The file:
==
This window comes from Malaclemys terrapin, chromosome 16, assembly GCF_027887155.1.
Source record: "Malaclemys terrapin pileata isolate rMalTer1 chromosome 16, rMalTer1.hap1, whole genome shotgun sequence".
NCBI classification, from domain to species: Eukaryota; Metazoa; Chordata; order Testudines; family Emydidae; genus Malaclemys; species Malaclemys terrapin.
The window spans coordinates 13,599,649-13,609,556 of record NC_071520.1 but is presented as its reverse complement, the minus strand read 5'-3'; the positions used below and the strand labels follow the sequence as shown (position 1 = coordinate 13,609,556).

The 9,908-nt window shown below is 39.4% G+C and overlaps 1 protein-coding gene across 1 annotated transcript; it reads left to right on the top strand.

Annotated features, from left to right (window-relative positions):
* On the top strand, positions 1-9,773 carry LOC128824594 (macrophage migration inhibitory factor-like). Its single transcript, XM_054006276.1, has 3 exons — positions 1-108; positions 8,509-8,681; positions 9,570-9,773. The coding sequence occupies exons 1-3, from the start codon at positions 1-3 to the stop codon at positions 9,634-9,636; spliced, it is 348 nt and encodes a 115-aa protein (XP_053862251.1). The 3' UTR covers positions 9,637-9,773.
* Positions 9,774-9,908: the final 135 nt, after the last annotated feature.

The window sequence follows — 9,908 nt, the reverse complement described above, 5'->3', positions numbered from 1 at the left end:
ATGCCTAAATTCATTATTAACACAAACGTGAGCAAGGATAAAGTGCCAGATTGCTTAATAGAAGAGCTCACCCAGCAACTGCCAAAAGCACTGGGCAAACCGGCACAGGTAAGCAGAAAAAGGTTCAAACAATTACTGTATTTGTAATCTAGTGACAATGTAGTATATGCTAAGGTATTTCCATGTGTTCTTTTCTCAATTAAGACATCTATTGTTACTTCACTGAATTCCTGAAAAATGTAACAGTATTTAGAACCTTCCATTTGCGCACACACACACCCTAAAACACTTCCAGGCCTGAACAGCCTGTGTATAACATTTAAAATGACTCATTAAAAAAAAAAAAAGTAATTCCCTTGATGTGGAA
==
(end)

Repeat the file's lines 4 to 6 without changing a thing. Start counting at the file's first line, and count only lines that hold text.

The window spans coordinates 13,599,649-13,609,556 of record NC_071520.1 but is presented as its reverse complement, the minus strand read 5'-3'; the positions used below and the strand labels follow the sequence as shown (position 1 = coordinate 13,609,556).

The 9,908-nt window shown below is 39.4% G+C and overlaps 1 protein-coding gene across 1 annotated transcript; it reads left to right on the top strand.

Annotated features, from left to right (window-relative positions):